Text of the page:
Still / Loud is a new and independent online magazine about music, photography, and culture in Hong Kong. We hope to be a space for young creatives and a shelter for overlooked stories. This is a short mutual interview between the two founders about the inspiration and hopes for Still / Loud.
Wilfred Chan: Okay, so why music and photography?
Karen Cheung: I think it ties back to something we discussed pretty early on when we first started discussing this over Skype meetings. We talked about a vanishing Hong Kong — and with all the changes that are happening to the city, these two art forms become a sort of reference point. Photography is a way of documenting memories, and music is a reflection of a society and what point it’s at.
W: Right. It’s like writing about these two mediums as an investigation into our place and time.
K: So I think when we first started talking we both had this same thought in mind, which was we both wanted to write about art, culture, and social issues, but we didn’t want to do lifestyle shit at all. And in Hong Kong there really isn’t a space for pieces which isn’t tied to either lifestyle or some other kind of baggage.
W: Why is the music scene important to you?
K: So I didn’t start loving local bands at first, I started loving indie bands overseas, I was already really attracted to the idea of people quietly making great shit nobody knows about. That to me is magical.
I never leave the house without music. I remember last year when I was recovering from depression I spent so much time going to shows and each time would just be this magical three hours when nothing was shitty even though everything was shitty. That experience of being in gigs and losing myself has been a better high than anything else. That’s what I want to write about – and I want to write about people who make this possible for kids in Hong Kong.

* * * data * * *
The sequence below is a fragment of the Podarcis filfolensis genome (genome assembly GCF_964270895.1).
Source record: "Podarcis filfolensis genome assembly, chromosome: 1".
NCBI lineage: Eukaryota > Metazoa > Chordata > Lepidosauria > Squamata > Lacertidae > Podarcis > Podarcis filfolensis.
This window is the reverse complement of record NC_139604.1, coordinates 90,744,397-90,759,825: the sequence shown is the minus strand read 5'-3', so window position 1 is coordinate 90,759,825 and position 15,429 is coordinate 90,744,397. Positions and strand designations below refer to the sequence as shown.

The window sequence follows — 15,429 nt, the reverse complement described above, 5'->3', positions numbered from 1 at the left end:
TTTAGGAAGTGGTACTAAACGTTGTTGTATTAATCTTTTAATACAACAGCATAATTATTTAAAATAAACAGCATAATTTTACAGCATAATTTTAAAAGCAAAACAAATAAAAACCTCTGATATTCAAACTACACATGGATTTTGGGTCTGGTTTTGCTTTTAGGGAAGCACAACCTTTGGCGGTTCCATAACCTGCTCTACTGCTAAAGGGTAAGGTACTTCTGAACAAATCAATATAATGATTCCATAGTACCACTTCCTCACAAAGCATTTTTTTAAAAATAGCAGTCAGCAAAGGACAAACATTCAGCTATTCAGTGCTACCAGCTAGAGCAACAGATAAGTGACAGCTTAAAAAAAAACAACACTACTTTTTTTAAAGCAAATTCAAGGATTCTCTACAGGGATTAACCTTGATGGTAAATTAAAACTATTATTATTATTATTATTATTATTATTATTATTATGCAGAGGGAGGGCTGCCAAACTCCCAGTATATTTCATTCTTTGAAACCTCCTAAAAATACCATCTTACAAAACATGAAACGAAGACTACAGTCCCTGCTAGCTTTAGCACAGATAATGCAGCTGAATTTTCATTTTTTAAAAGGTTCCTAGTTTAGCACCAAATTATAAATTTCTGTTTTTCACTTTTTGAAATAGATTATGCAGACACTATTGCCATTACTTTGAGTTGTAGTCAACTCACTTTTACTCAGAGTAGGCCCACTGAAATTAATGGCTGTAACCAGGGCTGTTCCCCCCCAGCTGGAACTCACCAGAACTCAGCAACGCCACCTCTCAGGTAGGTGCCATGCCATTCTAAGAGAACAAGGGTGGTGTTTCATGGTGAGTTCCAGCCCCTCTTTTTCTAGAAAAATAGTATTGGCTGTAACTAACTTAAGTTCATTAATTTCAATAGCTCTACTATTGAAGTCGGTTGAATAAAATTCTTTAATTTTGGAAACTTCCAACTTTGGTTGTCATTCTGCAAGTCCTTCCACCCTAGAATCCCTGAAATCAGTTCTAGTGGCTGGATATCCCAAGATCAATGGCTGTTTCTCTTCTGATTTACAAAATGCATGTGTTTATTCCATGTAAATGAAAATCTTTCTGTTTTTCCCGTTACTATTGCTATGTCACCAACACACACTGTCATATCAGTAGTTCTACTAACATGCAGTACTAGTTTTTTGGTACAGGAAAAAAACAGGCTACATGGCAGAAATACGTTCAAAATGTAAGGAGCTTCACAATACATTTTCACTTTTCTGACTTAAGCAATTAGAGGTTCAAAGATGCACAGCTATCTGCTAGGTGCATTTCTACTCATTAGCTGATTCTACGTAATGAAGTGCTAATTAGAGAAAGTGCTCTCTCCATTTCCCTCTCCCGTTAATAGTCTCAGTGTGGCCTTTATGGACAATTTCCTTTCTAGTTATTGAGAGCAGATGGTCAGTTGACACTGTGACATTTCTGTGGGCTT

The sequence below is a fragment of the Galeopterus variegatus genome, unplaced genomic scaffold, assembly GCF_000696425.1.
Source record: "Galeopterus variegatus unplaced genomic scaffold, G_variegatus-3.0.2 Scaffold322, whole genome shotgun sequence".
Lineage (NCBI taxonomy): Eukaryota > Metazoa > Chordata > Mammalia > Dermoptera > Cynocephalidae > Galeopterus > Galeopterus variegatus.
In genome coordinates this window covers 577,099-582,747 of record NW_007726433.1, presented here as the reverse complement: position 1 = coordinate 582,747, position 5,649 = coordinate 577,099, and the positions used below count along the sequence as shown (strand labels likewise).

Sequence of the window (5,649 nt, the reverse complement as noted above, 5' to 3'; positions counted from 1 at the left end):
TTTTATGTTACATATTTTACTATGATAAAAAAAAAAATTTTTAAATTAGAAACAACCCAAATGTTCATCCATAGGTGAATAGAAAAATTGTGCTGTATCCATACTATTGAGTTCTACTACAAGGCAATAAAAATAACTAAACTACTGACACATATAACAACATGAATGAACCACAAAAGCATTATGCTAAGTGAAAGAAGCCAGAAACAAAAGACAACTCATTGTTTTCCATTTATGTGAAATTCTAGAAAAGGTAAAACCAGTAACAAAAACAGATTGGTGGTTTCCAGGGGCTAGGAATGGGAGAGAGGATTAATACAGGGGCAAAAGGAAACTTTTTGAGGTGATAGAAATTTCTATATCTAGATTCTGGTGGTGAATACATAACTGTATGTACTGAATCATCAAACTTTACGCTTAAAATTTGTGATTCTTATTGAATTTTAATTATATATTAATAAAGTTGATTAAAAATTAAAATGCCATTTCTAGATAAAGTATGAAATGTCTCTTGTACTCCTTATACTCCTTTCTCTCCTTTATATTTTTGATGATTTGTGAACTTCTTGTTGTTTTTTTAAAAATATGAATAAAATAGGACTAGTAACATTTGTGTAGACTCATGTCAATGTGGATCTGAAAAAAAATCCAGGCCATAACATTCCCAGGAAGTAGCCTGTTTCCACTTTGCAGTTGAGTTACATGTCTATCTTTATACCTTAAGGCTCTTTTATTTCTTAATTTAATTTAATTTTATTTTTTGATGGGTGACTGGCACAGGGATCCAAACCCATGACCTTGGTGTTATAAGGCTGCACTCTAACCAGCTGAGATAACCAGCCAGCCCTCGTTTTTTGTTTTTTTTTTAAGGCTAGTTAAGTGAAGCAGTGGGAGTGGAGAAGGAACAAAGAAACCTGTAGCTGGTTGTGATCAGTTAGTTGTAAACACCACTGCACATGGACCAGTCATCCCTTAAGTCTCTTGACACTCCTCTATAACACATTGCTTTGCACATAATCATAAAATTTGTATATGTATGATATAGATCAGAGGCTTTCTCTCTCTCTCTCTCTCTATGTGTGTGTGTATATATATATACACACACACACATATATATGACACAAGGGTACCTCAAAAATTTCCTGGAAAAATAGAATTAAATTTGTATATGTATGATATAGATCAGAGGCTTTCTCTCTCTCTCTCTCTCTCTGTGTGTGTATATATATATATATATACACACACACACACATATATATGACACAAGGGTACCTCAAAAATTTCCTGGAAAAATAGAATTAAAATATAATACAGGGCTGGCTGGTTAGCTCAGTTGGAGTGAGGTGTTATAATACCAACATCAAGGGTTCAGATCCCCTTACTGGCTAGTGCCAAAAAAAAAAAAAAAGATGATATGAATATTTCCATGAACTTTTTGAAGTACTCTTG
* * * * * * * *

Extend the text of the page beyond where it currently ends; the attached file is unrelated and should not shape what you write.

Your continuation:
I know for a fact there are bands that no one knows about and that music writers at existing English publications are not covering. I want a platform for these artists, these creative individuals whose ideologies are so sharp and so distinct, and say to readers, hey, this is a side of Hong Kong you haven’t seen before. This is what we’re doing about art, and it’s not just the surface shit that you see.
After several years of covering the music scene here and the art scene in general, I think I have an opinion on it or at least I have something to say about it. And I want to say these things and I want people who don’t agree with me to tell me why, and I want people who do agree with me to tell me why they had a similar experience.
What makes photography the starting point for you?
W: Other than writing, photography has been my primary medium for investigating my relationship to Hong Kong. Photography is inherently amazing at describing space and so I carry a camera with me every single day — I have one with me right now. It’s my way of understanding how I’m reacting, emotionally and physically, to what’s happening around me.
People’s weird obsessions come out in their photography. If you shoot long enough and with enough intensity, your strangeness will surface. To tie it back to Still / Loud, that’s the kind of work I find exciting. When I see that same process happening among young artists and writers, I feel like they’re going on similar journeys as me. Even if the results look really different, you know? I love seeing it all, it makes me feel less alone.
So I want to bring everyone together into a space. That’s why I wanted to make something as opposed just write, say, freelance articles — I think there’s something special about creating something with people who are very aligned in terms of consciousness and interests and where we’re at in life.
K: It’s kind of funny. For a very long time I thought I was alone. I thought I was always this weird person who was going to these things, I always sat alone, I went to theater alone. Throughout these years it turns out I’ve found people and I didn’t realize it, and they were searching for a creative outlet.
W: At the same time it’s getting harder to find one. Yeah, look at this graveyard of publications in Hong Kong — all these disappearing spaces. Look at how hard it is to write about Hong Kong in a way that’s not boring, and in English. So I love that we’re calling this Still / Loud — on one hand, it’s a reference to photography and music, and on the other hand, it means we’re still writing, we’re still trying, we’re still here, we’re still loud.
Have an idea? Want to get involved? email@example.com